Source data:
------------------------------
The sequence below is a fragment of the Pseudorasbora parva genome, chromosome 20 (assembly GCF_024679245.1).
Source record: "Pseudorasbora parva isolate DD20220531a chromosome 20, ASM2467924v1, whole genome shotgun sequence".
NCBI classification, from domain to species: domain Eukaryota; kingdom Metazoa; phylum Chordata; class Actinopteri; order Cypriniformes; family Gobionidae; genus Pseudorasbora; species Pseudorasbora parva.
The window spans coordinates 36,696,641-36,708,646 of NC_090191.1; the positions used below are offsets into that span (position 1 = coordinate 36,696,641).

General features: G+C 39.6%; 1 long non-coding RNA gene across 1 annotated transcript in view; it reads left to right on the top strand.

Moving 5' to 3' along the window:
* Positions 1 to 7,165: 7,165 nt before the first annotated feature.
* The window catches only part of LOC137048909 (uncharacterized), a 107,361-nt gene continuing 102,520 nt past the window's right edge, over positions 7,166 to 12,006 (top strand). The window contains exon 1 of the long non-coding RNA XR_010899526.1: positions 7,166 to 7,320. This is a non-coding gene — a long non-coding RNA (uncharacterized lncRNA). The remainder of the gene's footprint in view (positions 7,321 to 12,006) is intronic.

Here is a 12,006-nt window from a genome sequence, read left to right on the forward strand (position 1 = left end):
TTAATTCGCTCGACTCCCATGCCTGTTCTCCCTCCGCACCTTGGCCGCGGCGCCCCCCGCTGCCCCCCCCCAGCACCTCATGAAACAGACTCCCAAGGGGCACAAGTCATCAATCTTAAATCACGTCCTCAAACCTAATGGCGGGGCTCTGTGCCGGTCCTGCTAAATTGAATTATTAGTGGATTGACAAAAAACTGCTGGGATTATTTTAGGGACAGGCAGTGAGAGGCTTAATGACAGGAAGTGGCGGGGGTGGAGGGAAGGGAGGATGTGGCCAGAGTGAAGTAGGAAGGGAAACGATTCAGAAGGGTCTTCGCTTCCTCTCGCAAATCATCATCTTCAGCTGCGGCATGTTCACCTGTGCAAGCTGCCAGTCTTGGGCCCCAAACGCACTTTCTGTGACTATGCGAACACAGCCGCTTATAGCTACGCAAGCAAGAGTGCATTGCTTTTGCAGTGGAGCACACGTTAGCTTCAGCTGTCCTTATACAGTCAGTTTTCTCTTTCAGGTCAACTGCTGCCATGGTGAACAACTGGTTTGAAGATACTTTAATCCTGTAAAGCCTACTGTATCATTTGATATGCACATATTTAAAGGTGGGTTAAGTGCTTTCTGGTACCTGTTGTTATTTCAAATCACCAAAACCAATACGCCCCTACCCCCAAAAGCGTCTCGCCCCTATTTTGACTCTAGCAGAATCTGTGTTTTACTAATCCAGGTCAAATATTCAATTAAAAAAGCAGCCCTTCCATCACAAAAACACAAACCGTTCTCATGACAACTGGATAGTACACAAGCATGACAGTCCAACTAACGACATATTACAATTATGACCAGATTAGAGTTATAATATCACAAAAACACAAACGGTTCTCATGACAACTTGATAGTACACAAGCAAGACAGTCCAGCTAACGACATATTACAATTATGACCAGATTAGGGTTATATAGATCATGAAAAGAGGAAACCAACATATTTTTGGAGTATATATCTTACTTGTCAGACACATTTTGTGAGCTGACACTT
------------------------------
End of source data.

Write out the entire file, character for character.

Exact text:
The sequence below is a fragment of the Pseudorasbora parva genome, chromosome 20 (assembly GCF_024679245.1).
Source record: "Pseudorasbora parva isolate DD20220531a chromosome 20, ASM2467924v1, whole genome shotgun sequence".
NCBI classification, from domain to species: domain Eukaryota; kingdom Metazoa; phylum Chordata; class Actinopteri; order Cypriniformes; family Gobionidae; genus Pseudorasbora; species Pseudorasbora parva.
The window spans coordinates 36,696,641-36,708,646 of NC_090191.1; the positions used below are offsets into that span (position 1 = coordinate 36,696,641).

General features: G+C 39.6%; 1 long non-coding RNA gene across 1 annotated transcript in view; it reads left to right on the top strand.

Moving 5' to 3' along the window:
* Positions 1 to 7,165: 7,165 nt before the first annotated feature.
* The window catches only part of LOC137048909 (uncharacterized), a 107,361-nt gene continuing 102,520 nt past the window's right edge, over positions 7,166 to 12,006 (top strand). The window contains exon 1 of the long non-coding RNA XR_010899526.1: positions 7,166 to 7,320. This is a non-coding gene — a long non-coding RNA (uncharacterized lncRNA). The remainder of the gene's footprint in view (positions 7,321 to 12,006) is intronic.

Here is a 12,006-nt window from a genome sequence, read left to right on the forward strand (position 1 = left end):
TTAATTCGCTCGACTCCCATGCCTGTTCTCCCTCCGCACCTTGGCCGCGGCGCCCCCCGCTGCCCCCCCCCAGCACCTCATGAAACAGACTCCCAAGGGGCACAAGTCATCAATCTTAAATCACGTCCTCAAACCTAATGGCGGGGCTCTGTGCCGGTCCTGCTAAATTGAATTATTAGTGGATTGACAAAAAACTGCTGGGATTATTTTAGGGACAGGCAGTGAGAGGCTTAATGACAGGAAGTGGCGGGGGTGGAGGGAAGGGAGGATGTGGCCAGAGTGAAGTAGGAAGGGAAACGATTCAGAAGGGTCTTCGCTTCCTCTCGCAAATCATCATCTTCAGCTGCGGCATGTTCACCTGTGCAAGCTGCCAGTCTTGGGCCCCAAACGCACTTTCTGTGACTATGCGAACACAGCCGCTTATAGCTACGCAAGCAAGAGTGCATTGCTTTTGCAGTGGAGCACACGTTAGCTTCAGCTGTCCTTATACAGTCAGTTTTCTCTTTCAGGTCAACTGCTGCCATGGTGAACAACTGGTTTGAAGATACTTTAATCCTGTAAAGCCTACTGTATCATTTGATATGCACATATTTAAAGGTGGGTTAAGTGCTTTCTGGTACCTGTTGTTATTTCAAATCACCAAAACCAATACGCCCCTACCCCCAAAAGCGTCTCGCCCCTATTTTGACTCTAGCAGAATCTGTGTTTTACTAATCCAGGTCAAATATTCAATTAAAAAAGCAGCCCTTCCATCACAAAAACACAAACCGTTCTCATGACAACTGGATAGTACACAAGCATGACAGTCCAACTAACGACATATTACAATTATGACCAGATTAGAGTTATAATATCACAAAAACACAAACGGTTCTCATGACAACTTGATAGTACACAAGCAAGACAGTCCAGCTAACGACATATTACAATTATGACCAGATTAGGGTTATATAGATCATGAAAAGAGGAAACCAACATATTTTTGGAGTATATATCTTACTTGTCAGACACATTTTGTGAGCTGACACTT